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Friday, Oct. 14, 2011

Japanese conductor leads Vietnam orchestra to U.S.


HANOI — Founded at the prodding of revolutionary leader Ho Chi Minh in 1959, the Vietnam National Symphony Orchestra will perform this month for the first time in the United States, under the baton of conductor Tetsuji Honna.

It has been "a dream of the orchestra" to perform in the United States, which fought against North Vietnam during the Vietnam War, said Honna, 54, of Koriyama, Fukushima Prefecture. He expressed hope their performances will help promote friendship between the two countries.

During the war, the orchestra played music for frontline soldiers. After the war ended in 1975, many orchestra members could not get adequate instruments while state finances were in tatters. From the 1990s onward, the orchestra underwent a period of rehabilitation with the help of another Japanese conductor, Yoshikazu Fukumura.

Honna has been involved with the orchestra since 2001 and now leads it in the capacity of principal conductor and musical director. The orchestra has been performing overseas since 2000, mostly in China and Japan.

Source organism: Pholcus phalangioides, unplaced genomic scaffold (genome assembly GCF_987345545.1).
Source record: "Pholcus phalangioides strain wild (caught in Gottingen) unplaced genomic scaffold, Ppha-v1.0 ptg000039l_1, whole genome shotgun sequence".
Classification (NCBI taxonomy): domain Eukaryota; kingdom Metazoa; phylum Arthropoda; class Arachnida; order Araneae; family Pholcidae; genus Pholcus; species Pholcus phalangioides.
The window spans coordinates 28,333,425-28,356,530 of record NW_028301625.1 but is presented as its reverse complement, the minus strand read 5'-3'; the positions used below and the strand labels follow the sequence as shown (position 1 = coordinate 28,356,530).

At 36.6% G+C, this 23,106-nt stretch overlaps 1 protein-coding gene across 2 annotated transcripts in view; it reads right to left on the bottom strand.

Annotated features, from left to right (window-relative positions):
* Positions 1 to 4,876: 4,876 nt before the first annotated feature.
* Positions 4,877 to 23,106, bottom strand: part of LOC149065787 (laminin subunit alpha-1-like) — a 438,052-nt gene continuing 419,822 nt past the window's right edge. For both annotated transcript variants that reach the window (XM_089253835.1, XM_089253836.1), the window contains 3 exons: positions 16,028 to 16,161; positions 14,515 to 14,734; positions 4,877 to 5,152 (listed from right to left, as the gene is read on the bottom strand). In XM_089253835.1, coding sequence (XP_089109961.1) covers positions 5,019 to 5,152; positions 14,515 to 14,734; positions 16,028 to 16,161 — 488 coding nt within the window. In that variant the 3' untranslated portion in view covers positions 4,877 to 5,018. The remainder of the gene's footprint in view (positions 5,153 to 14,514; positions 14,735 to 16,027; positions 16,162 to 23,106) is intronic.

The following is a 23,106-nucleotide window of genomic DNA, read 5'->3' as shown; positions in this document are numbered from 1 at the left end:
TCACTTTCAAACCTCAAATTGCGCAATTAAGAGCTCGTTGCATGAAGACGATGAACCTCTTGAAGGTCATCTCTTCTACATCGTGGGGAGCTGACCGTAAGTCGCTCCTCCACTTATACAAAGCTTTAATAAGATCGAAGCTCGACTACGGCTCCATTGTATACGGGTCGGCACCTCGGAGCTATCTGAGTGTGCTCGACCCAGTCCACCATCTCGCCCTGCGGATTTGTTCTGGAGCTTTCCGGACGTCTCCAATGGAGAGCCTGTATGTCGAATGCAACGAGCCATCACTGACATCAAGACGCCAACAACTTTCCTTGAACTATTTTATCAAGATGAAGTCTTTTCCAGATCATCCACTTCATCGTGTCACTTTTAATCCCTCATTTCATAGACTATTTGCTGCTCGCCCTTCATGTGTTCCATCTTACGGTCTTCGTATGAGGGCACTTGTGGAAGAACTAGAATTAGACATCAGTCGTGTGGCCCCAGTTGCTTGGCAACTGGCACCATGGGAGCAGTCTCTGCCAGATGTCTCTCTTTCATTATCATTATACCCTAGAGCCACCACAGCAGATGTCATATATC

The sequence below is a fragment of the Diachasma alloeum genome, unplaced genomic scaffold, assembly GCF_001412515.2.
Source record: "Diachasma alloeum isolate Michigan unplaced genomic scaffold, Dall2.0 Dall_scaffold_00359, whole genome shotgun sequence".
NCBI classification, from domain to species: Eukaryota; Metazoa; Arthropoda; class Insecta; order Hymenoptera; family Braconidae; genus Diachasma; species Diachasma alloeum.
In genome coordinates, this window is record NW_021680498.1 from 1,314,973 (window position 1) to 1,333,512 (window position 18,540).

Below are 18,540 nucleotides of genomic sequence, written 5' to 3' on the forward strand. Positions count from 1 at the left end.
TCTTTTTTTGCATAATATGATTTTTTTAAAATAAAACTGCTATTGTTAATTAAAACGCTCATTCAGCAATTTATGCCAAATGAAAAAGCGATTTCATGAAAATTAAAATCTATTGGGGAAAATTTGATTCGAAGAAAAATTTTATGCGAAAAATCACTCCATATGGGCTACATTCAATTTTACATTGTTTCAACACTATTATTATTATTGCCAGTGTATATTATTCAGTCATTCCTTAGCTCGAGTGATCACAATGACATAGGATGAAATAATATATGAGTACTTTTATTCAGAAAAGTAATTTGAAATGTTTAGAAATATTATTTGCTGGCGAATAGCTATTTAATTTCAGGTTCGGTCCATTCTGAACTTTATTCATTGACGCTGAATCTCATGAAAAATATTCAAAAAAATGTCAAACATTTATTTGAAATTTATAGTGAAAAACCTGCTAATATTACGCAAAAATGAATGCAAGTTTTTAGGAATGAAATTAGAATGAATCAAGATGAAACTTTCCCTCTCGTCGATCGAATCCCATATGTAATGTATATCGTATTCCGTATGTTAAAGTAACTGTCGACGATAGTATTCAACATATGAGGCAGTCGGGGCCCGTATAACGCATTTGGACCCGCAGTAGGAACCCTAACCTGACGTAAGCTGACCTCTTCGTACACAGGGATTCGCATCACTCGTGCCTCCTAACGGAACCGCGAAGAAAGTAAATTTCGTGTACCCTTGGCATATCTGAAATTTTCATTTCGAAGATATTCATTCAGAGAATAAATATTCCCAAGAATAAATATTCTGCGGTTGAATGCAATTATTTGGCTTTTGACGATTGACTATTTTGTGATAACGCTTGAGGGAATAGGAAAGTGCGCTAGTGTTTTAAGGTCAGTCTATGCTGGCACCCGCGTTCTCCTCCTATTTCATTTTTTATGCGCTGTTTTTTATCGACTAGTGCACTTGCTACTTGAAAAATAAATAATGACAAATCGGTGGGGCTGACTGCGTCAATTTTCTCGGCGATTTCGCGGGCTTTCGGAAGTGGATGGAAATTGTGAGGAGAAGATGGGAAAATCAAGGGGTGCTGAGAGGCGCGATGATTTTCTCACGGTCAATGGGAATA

The Vietnam National Symphony's U.S. tour follows a concert given by the New York Philharmonic in Hanoi in 2009. The Vietnamese orchestra will be performing at Carnegie Hall in New York on Oct. 23 and Symphony Hall in Boston the next day.

Among the pieces the orchestra will perform is "Adagio for Strings" by American composer Samuel Barber, a work often played as a requiem.

It was played on such occasions as the funeral of President John F. Kennedy and at a memorial for victims of the Sept. 11, 2001, terrorist attacks in the U.S. It was also featured in Oliver Stone's movie about the Vietnam War, "Platoon."

"I had some reservations (about playing it) because it is a serene but gloomy melody," Honna said. "Nonetheless, given the multitude of meanings it carries, we have decided to opt for it in the hope of paying respects to the United States."

The cash-strapped orchestra received some ¥4.3 million from Fukushima before March 11 that will go to toward the ¥38.5 million tour, and it will in turn solicit donations for the disaster-hit prefecture's kids.

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